"The Germans only left one company to defend Carentan," Winters whispers as he walks with Welsh. "The rest pulled out last night." Welsh curses that he knew the enemy ceded Carentan too easily. Who is he kidding? Christina Aguilera is easy. That last joke was, in fact, easy. But bodies piled up, blood gushed, and one man's leg flying through the air...that shit's at least on the intermediate level. Winters says the enemy troops regrouped south of Carentan and may have been doubling back for the counterattack when Easy ran smack into them. As he dishes strategy, Welsh shoots affectionate glances at Winters. I think we're rapidly approaching naughty time. "They want the town back, and we're in their way," Winters concludes. "If they don't come before then, we're attacking [at] first light at 0530."
Official business complete, Welsh now regards Winters with interest. "Not much of a limp," he says, his gaze slithering down to Winters's leg. "I'll survive," Winters replies blithely. "How is it?" persists Welsh, who honestly looks like he'd suck the hurt from his shin if Winters let him. And to head off some of the hate mail, no, I'm not claming the real Welsh felt this way -- just that this actor makes it look like Welsh is really, really horny. Winters looks exasperated. "Hurts," he says, amused but also annoyed that someone's asking him to admit he has a weakness. Welsh smiles. "War is hell," he says cheerfully, disappearing toward the foxholes.
A guy named Smith snoozes in his hole. Creeping up to him, Talbert -- clad in his stolen German poncho -- taps Smith's helmet with his gun and whispers, "Come on, Smith, get up, it's your watch!" Smith slowly rouses himself, then looks up at the source of the noise and sees only a shadowy figure wearing enemy garb and holding a pistol. Smith freaks, grabs his bayonet, and pokes the man twice in the belly. Talbert screams. Liebgott, completely alive (yay!) and bent on helping the wounded, restrains Smith. "What the hell are you doing?" Liebgott yells. "That's Talbert!" Smith finally clears the fog from his brain and stares at the wounded Talbert's face, his own now awash with horror. He sputters apologies. "He looked like a Kraut!" Smith insists. A medic comes to the aid of the not-fatally-hurt Talbert.
In his hole, Blithe is rigid, unmoving, barely able to breathe because of his fear. Martin stirs when he hears a strange noise coming from one of their platoon's foxholes. Blithe goes to check it out, because he can't sleep. "Flash," a voice calls out. "Thunder," answers a startled Blithe. From the bushes emerges Deputy Dog. "Where you going, Private?" he asks. Blithe answers that he heard the ruckus and went to investigate it. The Dog coolly blocks him, saying he just came from there and it's completely under control; he then complains about the nervous privates in Easy Company. "They just don't see how simple it is," he says mechanically. "Just do what you have to do." Blithe says, "Like you did on D-Day, sir?" I'm not sure if he's referring to the capture of the gun at the German battery, or the alleged massacre of German prisoners. If it's the latter, then Blithe is a ballsier mofo than I ever thought. Deputy Dog turns around, curious. "Lieutenant, when I landed on D-Day, I found myself in a ditch all by myself," Blithe begins, choking back tears. "I fell asleep. I think it was the airsickness pills they gave us. When I woke up I didn't really try to find my unit to fight. I just kinda stayed put." Blithe actually got my heartstrings on that one, delivering the speech like a toddler tugging on mommy's skirt pleading for her to kiss it better. I can't imagine a lonelier feeling than being dropped onto Normandy amid hellish, unrelenting enemy fire, only to land and be completely alone in the war zone, no one there to rein in a wild imagination or soothe a petrified spirit. The actor looks appropriately tortured by his experience, confused as to where his courage went, and his eyes beg for Deputy Dog to explain it and make it better. Deputy Dog kneels, meets Blithe's gaze with a look of steel, and says, "You know why you hid in that ditch, Blithe?" The private tearfully whispers, "I was scared!" He looks relieved to admit it. "We're all scared," the Dog replies, evenly and with a trace of menace. "You hid in that ditch because you think there's still hope. But Blithe, the only hope you have is to accept the fact that you're already dead. And the sooner you accept that, the sooner you will be able to function the way a soldier is supposed to function -- without mercy, without compassion, without remorse. All war depends on it." I realize each man out there needed to become hardened so he kept his wits about him during the war, unlike Blithe. But Deputy Dog's view is truly that of a hollowed-out soul. I pray today's soldiers don't agree, because to abandon compassion and brush off the atrocities of war -- to eschew human emotion -- is to emulate the callous brutality of the people who bankrolled, conceived, and executed the recent terror attacks. Blithe and I both get goosebumps, because that's what happens when you're in the presence of the Dark Lord, if you've somehow avoided catching fire.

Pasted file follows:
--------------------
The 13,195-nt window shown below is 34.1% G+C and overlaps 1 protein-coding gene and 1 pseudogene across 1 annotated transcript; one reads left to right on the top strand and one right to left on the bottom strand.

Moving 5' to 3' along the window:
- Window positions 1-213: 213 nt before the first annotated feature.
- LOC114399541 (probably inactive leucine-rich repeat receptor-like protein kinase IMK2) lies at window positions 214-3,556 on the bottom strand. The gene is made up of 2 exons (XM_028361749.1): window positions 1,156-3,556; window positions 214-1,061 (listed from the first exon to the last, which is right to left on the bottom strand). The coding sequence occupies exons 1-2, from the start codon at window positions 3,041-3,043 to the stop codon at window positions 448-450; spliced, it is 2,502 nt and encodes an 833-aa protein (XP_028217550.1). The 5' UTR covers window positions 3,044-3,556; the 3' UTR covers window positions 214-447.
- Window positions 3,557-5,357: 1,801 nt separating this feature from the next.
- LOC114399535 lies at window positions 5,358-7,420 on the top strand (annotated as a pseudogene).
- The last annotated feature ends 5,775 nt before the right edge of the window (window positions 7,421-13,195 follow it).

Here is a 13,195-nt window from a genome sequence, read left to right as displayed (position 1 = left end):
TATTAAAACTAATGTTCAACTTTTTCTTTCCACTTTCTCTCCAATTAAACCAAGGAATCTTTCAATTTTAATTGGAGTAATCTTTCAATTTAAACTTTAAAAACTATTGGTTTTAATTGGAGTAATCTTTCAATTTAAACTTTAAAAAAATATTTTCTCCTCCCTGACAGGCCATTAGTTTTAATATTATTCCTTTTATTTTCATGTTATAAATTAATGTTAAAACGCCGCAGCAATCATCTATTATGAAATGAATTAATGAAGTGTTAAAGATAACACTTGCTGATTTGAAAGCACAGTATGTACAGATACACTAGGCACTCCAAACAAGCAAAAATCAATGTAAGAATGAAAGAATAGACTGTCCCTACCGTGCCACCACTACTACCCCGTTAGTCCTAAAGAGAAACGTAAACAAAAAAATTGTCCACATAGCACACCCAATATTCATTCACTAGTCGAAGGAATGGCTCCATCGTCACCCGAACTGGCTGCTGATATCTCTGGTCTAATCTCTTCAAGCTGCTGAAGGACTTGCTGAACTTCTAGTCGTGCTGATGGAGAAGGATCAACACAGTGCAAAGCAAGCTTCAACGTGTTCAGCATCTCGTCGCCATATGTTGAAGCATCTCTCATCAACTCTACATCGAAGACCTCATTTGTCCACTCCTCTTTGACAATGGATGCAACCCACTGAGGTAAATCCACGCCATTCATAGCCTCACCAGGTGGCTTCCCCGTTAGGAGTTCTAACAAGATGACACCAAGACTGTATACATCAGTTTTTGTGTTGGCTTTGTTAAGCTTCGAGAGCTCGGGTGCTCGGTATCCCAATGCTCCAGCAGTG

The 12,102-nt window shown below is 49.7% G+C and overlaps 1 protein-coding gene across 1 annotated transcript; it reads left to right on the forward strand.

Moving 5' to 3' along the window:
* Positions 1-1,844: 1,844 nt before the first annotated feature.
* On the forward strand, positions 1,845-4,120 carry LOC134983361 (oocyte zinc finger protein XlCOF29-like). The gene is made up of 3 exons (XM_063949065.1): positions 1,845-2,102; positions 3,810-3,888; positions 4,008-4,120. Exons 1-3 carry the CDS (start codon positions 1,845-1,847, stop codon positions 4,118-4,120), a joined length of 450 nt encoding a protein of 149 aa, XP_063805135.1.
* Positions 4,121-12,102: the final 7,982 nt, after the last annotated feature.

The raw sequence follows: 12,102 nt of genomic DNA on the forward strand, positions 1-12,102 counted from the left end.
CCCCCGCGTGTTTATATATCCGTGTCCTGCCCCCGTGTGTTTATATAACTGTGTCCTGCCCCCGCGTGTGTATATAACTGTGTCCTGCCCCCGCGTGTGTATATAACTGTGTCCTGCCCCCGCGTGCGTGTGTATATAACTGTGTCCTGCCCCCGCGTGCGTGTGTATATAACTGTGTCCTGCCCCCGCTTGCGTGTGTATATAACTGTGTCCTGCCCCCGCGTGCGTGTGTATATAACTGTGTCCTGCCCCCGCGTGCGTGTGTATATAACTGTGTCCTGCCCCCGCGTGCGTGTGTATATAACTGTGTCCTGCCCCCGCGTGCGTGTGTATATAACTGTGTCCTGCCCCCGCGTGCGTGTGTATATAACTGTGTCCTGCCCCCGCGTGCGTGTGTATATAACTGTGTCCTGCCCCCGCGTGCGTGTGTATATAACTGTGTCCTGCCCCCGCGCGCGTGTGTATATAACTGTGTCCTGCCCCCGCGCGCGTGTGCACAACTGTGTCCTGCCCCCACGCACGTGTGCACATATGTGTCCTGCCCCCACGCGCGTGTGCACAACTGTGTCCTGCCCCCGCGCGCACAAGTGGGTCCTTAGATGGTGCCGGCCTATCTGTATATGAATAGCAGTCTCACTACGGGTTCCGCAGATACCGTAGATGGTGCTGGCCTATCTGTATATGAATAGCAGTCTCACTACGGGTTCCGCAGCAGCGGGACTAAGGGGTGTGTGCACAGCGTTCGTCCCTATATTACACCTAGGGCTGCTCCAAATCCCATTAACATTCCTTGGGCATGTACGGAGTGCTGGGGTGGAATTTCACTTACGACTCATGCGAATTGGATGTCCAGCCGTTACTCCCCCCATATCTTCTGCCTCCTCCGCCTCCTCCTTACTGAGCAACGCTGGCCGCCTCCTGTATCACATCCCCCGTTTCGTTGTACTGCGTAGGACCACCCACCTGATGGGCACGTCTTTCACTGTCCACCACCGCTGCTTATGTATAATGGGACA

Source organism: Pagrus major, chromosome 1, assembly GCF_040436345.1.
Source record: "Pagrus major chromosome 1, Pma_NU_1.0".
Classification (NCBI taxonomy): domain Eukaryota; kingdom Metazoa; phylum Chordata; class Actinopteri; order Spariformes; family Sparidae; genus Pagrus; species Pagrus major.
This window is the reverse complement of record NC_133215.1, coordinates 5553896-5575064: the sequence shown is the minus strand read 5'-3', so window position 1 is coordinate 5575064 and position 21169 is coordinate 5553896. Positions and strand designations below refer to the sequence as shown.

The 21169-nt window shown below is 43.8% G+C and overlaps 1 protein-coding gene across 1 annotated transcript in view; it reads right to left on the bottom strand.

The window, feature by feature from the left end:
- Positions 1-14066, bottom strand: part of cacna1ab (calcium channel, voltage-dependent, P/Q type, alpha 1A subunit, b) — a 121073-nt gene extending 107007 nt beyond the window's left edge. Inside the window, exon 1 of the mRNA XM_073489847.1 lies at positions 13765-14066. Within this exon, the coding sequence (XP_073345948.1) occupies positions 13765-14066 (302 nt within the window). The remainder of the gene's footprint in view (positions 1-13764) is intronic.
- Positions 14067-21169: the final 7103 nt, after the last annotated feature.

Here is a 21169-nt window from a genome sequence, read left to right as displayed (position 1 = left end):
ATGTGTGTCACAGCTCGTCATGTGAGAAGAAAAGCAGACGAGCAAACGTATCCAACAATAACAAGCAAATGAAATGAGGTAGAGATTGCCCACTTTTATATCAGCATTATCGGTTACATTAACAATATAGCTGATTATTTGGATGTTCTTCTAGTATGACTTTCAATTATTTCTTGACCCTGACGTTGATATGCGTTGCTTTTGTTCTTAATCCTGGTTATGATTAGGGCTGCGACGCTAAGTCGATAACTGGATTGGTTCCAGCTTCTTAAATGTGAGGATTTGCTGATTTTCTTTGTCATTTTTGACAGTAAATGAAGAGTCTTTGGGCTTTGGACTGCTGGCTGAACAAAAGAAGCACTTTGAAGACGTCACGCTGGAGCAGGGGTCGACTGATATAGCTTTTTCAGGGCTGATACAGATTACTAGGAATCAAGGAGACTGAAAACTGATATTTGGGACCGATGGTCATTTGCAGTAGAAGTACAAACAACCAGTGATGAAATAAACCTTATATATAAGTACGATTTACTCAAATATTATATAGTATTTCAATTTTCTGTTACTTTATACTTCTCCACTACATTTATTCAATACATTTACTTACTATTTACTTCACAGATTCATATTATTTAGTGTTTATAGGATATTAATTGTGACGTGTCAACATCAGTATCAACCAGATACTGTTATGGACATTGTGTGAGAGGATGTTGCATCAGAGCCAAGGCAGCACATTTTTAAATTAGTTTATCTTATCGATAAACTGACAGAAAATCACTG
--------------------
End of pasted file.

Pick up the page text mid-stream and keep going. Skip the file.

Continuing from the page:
On D-Day-Plus-Seven, the men are still holed up in the outskirts of Carentan. Welsh talks to the staff sergeants, outlining the upcoming plan of attack. They're unsure of the strength of the forces opposing them here, but suspect they're weaker and probably paratroopers -- meaning no tanks or heavy artillery. Dog and Fox companies will protect Easy's left flank. Just as Welsh concludes the meeting by saying, "Let's make them holler," the sound of a fired mortar shell cuts the air. "Mortar!" someone screams as everyone dives for cover.